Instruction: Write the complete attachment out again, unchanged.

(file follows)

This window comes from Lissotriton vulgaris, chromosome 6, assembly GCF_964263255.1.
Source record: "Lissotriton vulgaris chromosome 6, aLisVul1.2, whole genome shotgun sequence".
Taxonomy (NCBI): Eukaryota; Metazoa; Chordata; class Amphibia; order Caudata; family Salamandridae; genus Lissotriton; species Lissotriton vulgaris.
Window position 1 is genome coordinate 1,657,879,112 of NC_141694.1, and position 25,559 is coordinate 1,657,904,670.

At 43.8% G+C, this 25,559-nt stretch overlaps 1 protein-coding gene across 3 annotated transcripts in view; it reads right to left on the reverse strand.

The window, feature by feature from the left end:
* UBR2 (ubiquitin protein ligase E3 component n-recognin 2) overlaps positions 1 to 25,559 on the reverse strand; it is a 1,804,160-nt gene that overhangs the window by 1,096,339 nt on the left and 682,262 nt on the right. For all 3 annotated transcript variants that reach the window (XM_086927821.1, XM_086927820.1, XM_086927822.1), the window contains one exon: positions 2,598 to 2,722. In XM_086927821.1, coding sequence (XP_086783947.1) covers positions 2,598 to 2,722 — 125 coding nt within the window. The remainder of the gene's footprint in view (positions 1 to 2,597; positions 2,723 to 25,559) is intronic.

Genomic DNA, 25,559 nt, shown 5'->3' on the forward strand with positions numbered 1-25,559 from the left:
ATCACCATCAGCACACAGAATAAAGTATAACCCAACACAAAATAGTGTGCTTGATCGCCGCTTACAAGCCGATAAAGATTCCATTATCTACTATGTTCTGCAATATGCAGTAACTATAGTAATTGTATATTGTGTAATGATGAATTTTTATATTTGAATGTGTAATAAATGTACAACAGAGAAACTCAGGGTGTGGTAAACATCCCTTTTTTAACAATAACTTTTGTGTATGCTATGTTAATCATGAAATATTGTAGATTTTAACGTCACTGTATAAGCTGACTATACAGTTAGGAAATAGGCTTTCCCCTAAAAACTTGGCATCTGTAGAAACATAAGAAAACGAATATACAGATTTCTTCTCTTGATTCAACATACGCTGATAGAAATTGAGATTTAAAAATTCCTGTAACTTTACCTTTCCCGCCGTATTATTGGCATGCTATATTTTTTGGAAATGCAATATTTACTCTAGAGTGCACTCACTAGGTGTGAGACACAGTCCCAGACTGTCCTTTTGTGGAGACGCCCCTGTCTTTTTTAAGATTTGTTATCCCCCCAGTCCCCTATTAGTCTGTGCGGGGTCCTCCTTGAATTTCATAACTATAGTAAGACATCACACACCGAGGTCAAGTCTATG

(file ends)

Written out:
This window comes from Lissotriton vulgaris, chromosome 6, assembly GCF_964263255.1.
Source record: "Lissotriton vulgaris chromosome 6, aLisVul1.2, whole genome shotgun sequence".
Taxonomy (NCBI): Eukaryota; Metazoa; Chordata; class Amphibia; order Caudata; family Salamandridae; genus Lissotriton; species Lissotriton vulgaris.
Window position 1 is genome coordinate 1,657,879,112 of NC_141694.1, and position 25,559 is coordinate 1,657,904,670.

At 43.8% G+C, this 25,559-nt stretch overlaps 1 protein-coding gene across 3 annotated transcripts in view; it reads right to left on the reverse strand.

The window, feature by feature from the left end:
* UBR2 (ubiquitin protein ligase E3 component n-recognin 2) overlaps positions 1 to 25,559 on the reverse strand; it is a 1,804,160-nt gene that overhangs the window by 1,096,339 nt on the left and 682,262 nt on the right. For all 3 annotated transcript variants that reach the window (XM_086927821.1, XM_086927820.1, XM_086927822.1), the window contains one exon: positions 2,598 to 2,722. In XM_086927821.1, coding sequence (XP_086783947.1) covers positions 2,598 to 2,722 — 125 coding nt within the window. The remainder of the gene's footprint in view (positions 1 to 2,597; positions 2,723 to 25,559) is intronic.

Genomic DNA, 25,559 nt, shown 5'->3' on the forward strand with positions numbered 1-25,559 from the left:
ATCACCATCAGCACACAGAATAAAGTATAACCCAACACAAAATAGTGTGCTTGATCGCCGCTTACAAGCCGATAAAGATTCCATTATCTACTATGTTCTGCAATATGCAGTAACTATAGTAATTGTATATTGTGTAATGATGAATTTTTATATTTGAATGTGTAATAAATGTACAACAGAGAAACTCAGGGTGTGGTAAACATCCCTTTTTTAACAATAACTTTTGTGTATGCTATGTTAATCATGAAATATTGTAGATTTTAACGTCACTGTATAAGCTGACTATACAGTTAGGAAATAGGCTTTCCCCTAAAAACTTGGCATCTGTAGAAACATAAGAAAACGAATATACAGATTTCTTCTCTTGATTCAACATACGCTGATAGAAATTGAGATTTAAAAATTCCTGTAACTTTACCTTTCCCGCCGTATTATTGGCATGCTATATTTTTTGGAAATGCAATATTTACTCTAGAGTGCACTCACTAGGTGTGAGACACAGTCCCAGACTGTCCTTTTGTGGAGACGCCCCTGTCTTTTTTAAGATTTGTTATCCCCCCAGTCCCCTATTAGTCTGTGCGGGGTCCTCCTTGAATTTCATAACTATAGTAAGACATCACACACCGAGGTCAAGTCTATG